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Adapting for the 2020 Holiday Retail Season

Nov 20, 2020
Jeff Haws

As Thanksgiving approaches, it’s clear that this will be anything but a typical holiday shopping season for the retail industry. This is the time that big retailers tend to count on to hit their annual revenue targets, and it’s tough to predict how it will all play out without a traditional Black Friday, though online buying shows quite a bit of strength.

And while no one in the industry has seen a year quite like 2020, that doesn’t mean that the lessons from this year won’t apply after the calendar flips to 2021. In many ways, the trends we’ve witnessed this year are going to continue to impact retailers headed into the foreseeable future. Smart marketers will look at 2020 as not an anomaly but an accelerant for trends that were on their way regardless, along with a reminder of how things can change.

You have to be able to adapt

If there’s one chief lesson retail marketers can take away from 2020, it’s the importance of being able and ready to adapt to the unexpected. Marketers had to pivot many times this year, and that likely isn’t about to stop. The most successful in continuing to hit their revenue targets are likely the ones who had Plans B, C, D, etc., for their campaigns throughout the year.

ShopStyle, for instance, sees the rise of influencer marketing as one of the big impacts of the huge shift toward digital shopping and is adjusting to invest more into that sort of promotional marketing this holiday season. They see a longer shopping season and new browsing habits driving this change, and expect it to continue past 2020.

You can’t always anticipate the external events that will impact your business, but having the willingness and systems in place to allow you to adjust strategy will pay off for you at some point, in ways big and small. This year was proof that adaptability to changing circumstances may be the most important asset for an enterprise retail marketing team, and that’s a lesson that will serve us well for years to come.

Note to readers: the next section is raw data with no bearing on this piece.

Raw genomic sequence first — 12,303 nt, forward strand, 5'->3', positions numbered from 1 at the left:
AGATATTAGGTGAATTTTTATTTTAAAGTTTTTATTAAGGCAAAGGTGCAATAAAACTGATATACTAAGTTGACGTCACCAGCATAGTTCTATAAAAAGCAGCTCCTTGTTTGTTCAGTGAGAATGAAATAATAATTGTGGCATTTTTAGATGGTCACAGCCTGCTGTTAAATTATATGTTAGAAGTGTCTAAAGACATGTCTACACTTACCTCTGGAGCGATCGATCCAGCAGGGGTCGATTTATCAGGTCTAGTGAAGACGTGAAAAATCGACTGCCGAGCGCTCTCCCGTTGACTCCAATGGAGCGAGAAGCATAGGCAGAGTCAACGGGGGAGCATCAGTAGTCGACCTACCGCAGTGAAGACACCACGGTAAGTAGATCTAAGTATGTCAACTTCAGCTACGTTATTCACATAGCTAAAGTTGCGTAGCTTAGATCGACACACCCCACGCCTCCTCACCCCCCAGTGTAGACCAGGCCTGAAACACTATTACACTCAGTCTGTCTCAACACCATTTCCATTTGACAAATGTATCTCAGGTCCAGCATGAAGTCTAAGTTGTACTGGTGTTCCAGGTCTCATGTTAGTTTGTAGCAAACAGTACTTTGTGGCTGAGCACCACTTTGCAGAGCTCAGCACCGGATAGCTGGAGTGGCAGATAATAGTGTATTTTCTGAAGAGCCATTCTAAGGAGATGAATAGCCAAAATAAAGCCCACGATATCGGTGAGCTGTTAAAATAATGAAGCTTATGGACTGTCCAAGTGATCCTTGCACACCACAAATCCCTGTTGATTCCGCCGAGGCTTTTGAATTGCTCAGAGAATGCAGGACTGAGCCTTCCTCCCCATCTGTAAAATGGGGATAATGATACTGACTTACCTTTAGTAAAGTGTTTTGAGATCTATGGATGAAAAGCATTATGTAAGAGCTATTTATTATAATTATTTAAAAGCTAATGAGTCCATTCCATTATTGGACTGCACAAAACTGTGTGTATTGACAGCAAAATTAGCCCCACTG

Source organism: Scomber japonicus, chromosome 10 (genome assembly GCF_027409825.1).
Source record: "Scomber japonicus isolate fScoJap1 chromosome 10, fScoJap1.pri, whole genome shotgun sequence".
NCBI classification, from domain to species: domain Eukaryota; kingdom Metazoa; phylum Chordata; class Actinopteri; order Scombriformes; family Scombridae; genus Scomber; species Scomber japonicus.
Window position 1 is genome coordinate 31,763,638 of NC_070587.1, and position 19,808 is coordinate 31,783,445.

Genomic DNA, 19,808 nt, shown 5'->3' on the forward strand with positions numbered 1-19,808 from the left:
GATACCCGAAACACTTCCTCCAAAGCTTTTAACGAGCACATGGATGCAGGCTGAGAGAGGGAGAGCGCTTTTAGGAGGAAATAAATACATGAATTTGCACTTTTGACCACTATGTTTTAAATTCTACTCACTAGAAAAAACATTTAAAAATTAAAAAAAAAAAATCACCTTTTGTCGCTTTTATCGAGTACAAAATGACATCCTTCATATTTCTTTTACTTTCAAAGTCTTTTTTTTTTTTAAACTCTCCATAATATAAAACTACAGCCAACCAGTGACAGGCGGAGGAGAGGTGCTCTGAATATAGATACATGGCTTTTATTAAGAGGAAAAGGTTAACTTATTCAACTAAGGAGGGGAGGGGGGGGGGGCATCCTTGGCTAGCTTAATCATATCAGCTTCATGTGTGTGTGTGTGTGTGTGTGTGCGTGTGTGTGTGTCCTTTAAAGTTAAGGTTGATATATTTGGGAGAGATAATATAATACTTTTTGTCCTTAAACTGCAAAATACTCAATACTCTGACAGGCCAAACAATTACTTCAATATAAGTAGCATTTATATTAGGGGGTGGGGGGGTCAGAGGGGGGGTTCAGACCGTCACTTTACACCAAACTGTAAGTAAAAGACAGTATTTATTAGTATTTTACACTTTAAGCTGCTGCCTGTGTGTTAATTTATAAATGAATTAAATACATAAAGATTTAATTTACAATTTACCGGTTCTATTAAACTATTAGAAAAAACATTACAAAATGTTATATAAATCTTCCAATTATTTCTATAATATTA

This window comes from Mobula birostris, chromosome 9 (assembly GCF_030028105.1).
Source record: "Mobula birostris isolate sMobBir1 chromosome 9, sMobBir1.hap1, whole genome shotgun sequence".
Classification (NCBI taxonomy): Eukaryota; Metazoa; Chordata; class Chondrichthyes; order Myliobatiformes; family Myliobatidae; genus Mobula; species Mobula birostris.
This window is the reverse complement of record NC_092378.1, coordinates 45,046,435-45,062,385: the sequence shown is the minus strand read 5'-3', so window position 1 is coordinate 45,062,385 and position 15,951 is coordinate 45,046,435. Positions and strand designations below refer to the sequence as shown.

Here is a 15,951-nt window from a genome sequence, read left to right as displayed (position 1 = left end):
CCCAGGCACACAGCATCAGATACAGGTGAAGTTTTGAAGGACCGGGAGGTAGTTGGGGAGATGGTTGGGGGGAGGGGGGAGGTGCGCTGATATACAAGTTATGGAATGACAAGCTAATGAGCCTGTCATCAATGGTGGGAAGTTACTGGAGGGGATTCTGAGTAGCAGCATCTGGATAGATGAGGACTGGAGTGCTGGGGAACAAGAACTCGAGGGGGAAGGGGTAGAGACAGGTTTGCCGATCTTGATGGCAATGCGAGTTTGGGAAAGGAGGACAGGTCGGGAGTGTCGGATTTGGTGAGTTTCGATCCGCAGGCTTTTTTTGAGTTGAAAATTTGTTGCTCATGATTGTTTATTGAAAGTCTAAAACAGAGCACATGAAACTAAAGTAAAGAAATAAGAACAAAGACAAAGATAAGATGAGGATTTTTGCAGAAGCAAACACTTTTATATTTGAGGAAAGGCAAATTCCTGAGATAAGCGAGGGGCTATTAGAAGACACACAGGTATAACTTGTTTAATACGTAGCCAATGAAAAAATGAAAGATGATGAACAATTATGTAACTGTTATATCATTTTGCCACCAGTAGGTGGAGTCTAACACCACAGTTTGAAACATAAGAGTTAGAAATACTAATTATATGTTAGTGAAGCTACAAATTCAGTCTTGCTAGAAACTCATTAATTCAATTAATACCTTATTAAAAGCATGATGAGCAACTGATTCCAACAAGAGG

Changes won’t affect every company in the same way

While the ability to adapt to changes around your company is important, making that more complicated is that you don’t know how upcoming events will uniquely affect your particular sliver of the retail industry. Some retailers struggled to gather their footing for much of 2020, but the year’s events ended up driving even more business in the direction of others.

The Home Depot is an example of a company that’s seen business pick up over the course of the year. With more people staying in their houses, there was more time for them to either do home projects themselves or to hire contractors to do the work for them. In addition, the work-from-home trend enabled many people to move away from the city and into larger suburban homes, providing the opportunity to do improvements.

Meanwhile, at Target, understanding the shift to digital shopping helped them to increase year-over-year revenues. Digital sales were up 155% this year, while its curbside pickup service (Drive Up) saw a more than five-fold increase. They reported gaining $6 billion in market share, including $1 billion in the latest quarter, because they understood how consumer behavior was changing and adapted the way they served the customer.

You can’t always shape the changes around you, but you can stress test and think through how your marketing team would handle a challenge that greatly impacted your current marketing strategy — maybe even in a positive way.

Invest in what you can control

Whatever level of uncertainty retail marketers have faced in 2020 should make the need to invest in what you really can control even more clear as we head into 2021.

One need that never changes is the imperative to communicate with your customers, even if the tone and nature of that communication has to be malleable. And the most reliable way to do that is via email, mobile push, and SMS campaigns that cut through the noise and reach the customer wherever they may be.

It’s never been more important to earn your customers’ trust by being responsible with their data and using it in a manner that makes them feel like you understand how they interact with your brand. That’s why MessageGears is dedicated to living wherever your data lives, so you never have to let it leave from behind your firewall, and you can personalize cross-channel campaigns in real time. All our products are built around the idea that messaging technology should get out of the way so you can adapt as needed and send the kind of targeted campaigns your customers expect.

About the Author

Jeff Haws

As MessageGears’ Senior Marketing Manager, Jeff is focused on producing engaging and thoughtful content that resonates with enterprise marketers, helping them to better understand how MessageGears makes their jobs easier. He’s passionate about understanding the way data impacts messaging, and he’s also hopelessly obsessed with baseball.

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